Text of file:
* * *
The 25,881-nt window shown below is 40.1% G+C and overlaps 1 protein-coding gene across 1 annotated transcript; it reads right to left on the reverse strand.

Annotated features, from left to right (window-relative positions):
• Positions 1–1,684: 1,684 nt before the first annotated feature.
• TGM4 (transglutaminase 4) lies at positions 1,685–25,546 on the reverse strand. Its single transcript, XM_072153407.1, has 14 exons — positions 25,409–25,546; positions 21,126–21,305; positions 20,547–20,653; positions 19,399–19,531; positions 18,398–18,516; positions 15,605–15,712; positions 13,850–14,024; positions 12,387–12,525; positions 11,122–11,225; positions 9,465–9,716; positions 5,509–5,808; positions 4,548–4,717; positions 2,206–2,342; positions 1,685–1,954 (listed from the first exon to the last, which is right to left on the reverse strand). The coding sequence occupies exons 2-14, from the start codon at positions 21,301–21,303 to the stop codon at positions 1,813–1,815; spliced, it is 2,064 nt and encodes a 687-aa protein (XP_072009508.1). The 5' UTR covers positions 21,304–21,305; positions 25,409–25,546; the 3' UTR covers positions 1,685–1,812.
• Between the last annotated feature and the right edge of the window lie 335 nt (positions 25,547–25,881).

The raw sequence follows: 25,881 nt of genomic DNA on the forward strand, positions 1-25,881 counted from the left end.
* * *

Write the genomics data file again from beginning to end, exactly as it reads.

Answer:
The 25,881-nt window shown below is 40.1% G+C and overlaps 1 protein-coding gene across 1 annotated transcript; it reads right to left on the reverse strand.

Annotated features, from left to right (window-relative positions):
• Positions 1–1,684: 1,684 nt before the first annotated feature.
• TGM4 (transglutaminase 4) lies at positions 1,685–25,546 on the reverse strand. Its single transcript, XM_072153407.1, has 14 exons — positions 25,409–25,546; positions 21,126–21,305; positions 20,547–20,653; positions 19,399–19,531; positions 18,398–18,516; positions 15,605–15,712; positions 13,850–14,024; positions 12,387–12,525; positions 11,122–11,225; positions 9,465–9,716; positions 5,509–5,808; positions 4,548–4,717; positions 2,206–2,342; positions 1,685–1,954 (listed from the first exon to the last, which is right to left on the reverse strand). The coding sequence occupies exons 2-14, from the start codon at positions 21,301–21,303 to the stop codon at positions 1,813–1,815; spliced, it is 2,064 nt and encodes a 687-aa protein (XP_072009508.1). The 5' UTR covers positions 21,304–21,305; positions 25,409–25,546; the 3' UTR covers positions 1,685–1,812.
• Between the last annotated feature and the right edge of the window lie 335 nt (positions 25,547–25,881).

The raw sequence follows: 25,881 nt of genomic DNA on the forward strand, positions 1-25,881 counted from the left end.